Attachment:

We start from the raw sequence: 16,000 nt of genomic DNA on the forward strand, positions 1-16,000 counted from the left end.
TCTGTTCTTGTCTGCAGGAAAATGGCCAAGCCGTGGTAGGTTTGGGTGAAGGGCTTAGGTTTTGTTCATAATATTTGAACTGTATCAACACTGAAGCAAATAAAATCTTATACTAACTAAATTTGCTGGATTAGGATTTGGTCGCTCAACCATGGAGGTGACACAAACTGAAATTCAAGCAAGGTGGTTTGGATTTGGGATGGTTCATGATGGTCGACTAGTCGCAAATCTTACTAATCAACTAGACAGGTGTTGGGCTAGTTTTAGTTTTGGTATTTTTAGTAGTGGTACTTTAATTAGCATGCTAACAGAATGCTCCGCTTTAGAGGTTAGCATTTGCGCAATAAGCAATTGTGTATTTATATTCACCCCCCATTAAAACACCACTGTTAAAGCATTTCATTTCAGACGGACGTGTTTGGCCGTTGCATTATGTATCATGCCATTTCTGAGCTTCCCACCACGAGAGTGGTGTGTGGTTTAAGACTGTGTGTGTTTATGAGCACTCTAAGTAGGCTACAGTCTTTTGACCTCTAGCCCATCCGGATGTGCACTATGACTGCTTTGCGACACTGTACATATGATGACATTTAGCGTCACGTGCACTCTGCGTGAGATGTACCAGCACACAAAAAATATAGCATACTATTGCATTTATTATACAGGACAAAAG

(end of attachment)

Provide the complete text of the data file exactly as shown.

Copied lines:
We start from the raw sequence: 16,000 nt of genomic DNA on the forward strand, positions 1-16,000 counted from the left end.
TCTGTTCTTGTCTGCAGGAAAATGGCCAAGCCGTGGTAGGTTTGGGTGAAGGGCTTAGGTTTTGTTCATAATATTTGAACTGTATCAACACTGAAGCAAATAAAATCTTATACTAACTAAATTTGCTGGATTAGGATTTGGTCGCTCAACCATGGAGGTGACACAAACTGAAATTCAAGCAAGGTGGTTTGGATTTGGGATGGTTCATGATGGTCGACTAGTCGCAAATCTTACTAATCAACTAGACAGGTGTTGGGCTAGTTTTAGTTTTGGTATTTTTAGTAGTGGTACTTTAATTAGCATGCTAACAGAATGCTCCGCTTTAGAGGTTAGCATTTGCGCAATAAGCAATTGTGTATTTATATTCACCCCCCATTAAAACACCACTGTTAAAGCATTTCATTTCAGACGGACGTGTTTGGCCGTTGCATTATGTATCATGCCATTTCTGAGCTTCCCACCACGAGAGTGGTGTGTGGTTTAAGACTGTGTGTGTTTATGAGCACTCTAAGTAGGCTACAGTCTTTTGACCTCTAGCCCATCCGGATGTGCACTATGACTGCTTTGCGACACTGTACATATGATGACATTTAGCGTCACGTGCACTCTGCGTGAGATGTACCAGCACACAAAAAATATAGCATACTATTGCATTTATTATACAGGACAAAAG